Soyabean: Leveraging Zim-ASSET goals: Part Two

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FARMERS, organised groups of youths and women, given access to land, become engaged in the production phase of the soyabean value chain.
The same groups or others can engage in processing soya-base foods while yet others set up livestock production enterprises that utilise the feeds produced.
These would allow local affordable feeds to be readily available for poultry, piggery, fishery and dairy projects.
Small to Medium Enterprises (SMEs) can be created by Zimbabwean youth, women and other business people to produce the above-mentioned range of food products.
Soyabean can be processed into ‘fresh’ and ‘sour’ soya milk products at home.
By training local women and youths, in home processing methods, locals can be empowered to produce and market e.g. in schools, a variety of soya milk products.
Soya milk processing equipment, which is currently imported, can be locally manufactured to satisfy the needs of small to medium enterprises.
The training model used by Kwekwe Technical College, where qualified technicians, are trained to design, manufacture and commission prototype industrial equipment to earn technology degrees, should be adopted for the soyabean value chain.
Let us look at how soyabean can be integrated and used to stimulate Zimbabwe’s economy to meet Zim-ASSET goals.
We have indicated that farmers should adopt soyabean as a major cash crop.
This is like hitting more than two birds with one stone.
The farmer has a viable valuable easy to grow cash crop.
Soyabean improves soil fertility, thereby lowering production costs and improving sustainability of the cropping enterprise.
Employment is created for thousands engaged in production on the farms. Business is created for transporters and their staff who ferry the soyabeans from farms to warehouses and factories.
Suppliers of soyabean production inputs (seed, fertilisers, chemicals) have a market for their products.
In fact, this 2013/14 cropping season has seen a marked increase in distribution outlets run by indigenous persons as company representatives or in their own right, selling soyabean herbicides.
Soyabean processors extract vegetable oil (20 percent) from soyabean and use the soya meal to manufacture a wide range of food and other industrial products. Large oilseeds processors like Olivine Industries and Surface Investments have in the past closed their plants due to shortage of soyabeans.
The resultant reduced industrial capacity utilisation has left many workers jobless. Export earnings and contributions to the fiscus are reduced each time processing companies scale down due to shortages of soyabeans for processing.
The argument is that local production of soyabeans as an industrial raw material will allow more indigenous players to operate within the value chain while traditional large-scale players will still provide employment and marketable goods and services.
Poultry and pig production have become popular projects among indigenous black Zimbabweans.
Soyabean provides the main ingredient, soya meal protein, for the formulation of chicken and pig feeds.
Chicken and pork are high value products that meet the local demand for high quality protein and the supply of export quality products for regional and international markets.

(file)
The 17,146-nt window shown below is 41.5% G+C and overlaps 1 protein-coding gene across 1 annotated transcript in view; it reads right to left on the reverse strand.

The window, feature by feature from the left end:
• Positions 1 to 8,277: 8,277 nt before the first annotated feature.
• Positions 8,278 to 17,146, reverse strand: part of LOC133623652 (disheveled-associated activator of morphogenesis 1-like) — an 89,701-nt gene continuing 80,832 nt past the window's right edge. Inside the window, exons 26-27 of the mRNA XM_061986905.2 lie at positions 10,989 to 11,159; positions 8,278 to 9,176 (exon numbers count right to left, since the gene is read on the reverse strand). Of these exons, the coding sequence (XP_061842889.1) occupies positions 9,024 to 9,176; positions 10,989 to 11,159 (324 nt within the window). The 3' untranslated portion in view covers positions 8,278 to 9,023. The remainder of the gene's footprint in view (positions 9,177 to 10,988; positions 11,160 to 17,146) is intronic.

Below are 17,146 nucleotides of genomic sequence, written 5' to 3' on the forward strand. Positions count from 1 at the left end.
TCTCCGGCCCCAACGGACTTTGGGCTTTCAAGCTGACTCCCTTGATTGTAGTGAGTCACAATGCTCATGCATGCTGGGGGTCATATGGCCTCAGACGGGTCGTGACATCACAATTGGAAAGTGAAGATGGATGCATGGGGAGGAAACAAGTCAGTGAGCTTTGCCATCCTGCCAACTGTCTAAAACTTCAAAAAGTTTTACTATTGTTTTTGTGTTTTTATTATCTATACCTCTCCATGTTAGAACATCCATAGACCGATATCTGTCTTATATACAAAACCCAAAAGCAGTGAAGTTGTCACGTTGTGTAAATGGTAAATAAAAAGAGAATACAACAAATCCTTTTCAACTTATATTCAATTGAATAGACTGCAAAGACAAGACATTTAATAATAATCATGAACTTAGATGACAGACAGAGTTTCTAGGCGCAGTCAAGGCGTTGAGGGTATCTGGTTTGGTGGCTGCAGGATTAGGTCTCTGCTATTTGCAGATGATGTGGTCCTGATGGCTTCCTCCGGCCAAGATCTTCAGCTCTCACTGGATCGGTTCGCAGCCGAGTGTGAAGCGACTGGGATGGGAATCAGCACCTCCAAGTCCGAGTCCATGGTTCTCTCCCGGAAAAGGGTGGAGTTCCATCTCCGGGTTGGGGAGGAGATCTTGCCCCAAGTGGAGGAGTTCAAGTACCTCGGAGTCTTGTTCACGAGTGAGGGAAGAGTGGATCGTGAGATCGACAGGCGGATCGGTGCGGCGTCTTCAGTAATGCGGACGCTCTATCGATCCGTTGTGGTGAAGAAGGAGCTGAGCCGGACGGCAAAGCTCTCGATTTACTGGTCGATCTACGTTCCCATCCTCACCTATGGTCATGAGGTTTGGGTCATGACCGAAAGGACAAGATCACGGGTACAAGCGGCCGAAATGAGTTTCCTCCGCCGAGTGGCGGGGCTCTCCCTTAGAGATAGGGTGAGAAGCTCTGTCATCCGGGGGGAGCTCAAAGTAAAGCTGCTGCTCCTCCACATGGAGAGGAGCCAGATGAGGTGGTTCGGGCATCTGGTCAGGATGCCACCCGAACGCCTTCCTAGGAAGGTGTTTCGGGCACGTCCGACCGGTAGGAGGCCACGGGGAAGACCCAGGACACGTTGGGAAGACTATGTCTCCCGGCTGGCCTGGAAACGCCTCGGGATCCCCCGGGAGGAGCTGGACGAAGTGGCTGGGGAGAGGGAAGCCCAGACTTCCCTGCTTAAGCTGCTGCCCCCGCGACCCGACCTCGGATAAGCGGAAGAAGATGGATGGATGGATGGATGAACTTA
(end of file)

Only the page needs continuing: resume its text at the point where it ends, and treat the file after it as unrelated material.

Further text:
Clearly the soyabean value chain offers opportunities for indigenous black Zimbabweans to actively participate in the economy.
In the agricultural sector, soyabean is a viable cash crop with good returns on investment.
Even resource-poor rural communities can be mobilised to produce soyabean to underpin family food and income security.
That is the responsibility of agricultural universities, colleges, research and extension departments in the public and private sectors.
Most importantly, the market for soyabean both local and international is thriving thanks to a national and regional deficit in soyabean production.
Soyabean is an industrial raw material.
Current shortages are met through imports from as far as India, Brazil and Argentina, bleeding the economy of much-needed foreign exchange reserves.
The trick is to engage more Zimbabwean farmers in soyabean production.
This will increase industrial capacity utilisation, securing jobs and ensuring availability of manufactured goods for the domestic and export markets.
This 2013/14 cropping season has seen an increase in the area planted to soyabean especially in Mashonaland West.
The expectation is that farmers will sell and make money from the raw beans. Small to Medium scale enterprises should tap into this local supply and process the beans into various food and livestock feed products.
Alternatively, soyabean farmers may have their soyabeans toll-crushed by larger enterprises.
The vegetable oil is processed for cooking while the soya meal is used to make soya chunks, soya mince and other protein n-rich foods.
Soya meal is the main ingredient mixed with maize and vitamin and salt supplements to produce various stock feeds.
Small to medium scale dairy, poultry and piggery projects will use these locally produced feeds.
A viable local industry will grow.
These developments, already occurring in parts of the country illustrate the strategic role of soyabean in driving Zim-ASSET.
In the next article we shall discuss some constraints to adoption of soyabean by black farmers.
After that we shall look at how farmers handle their crops in the last part of the growing season.

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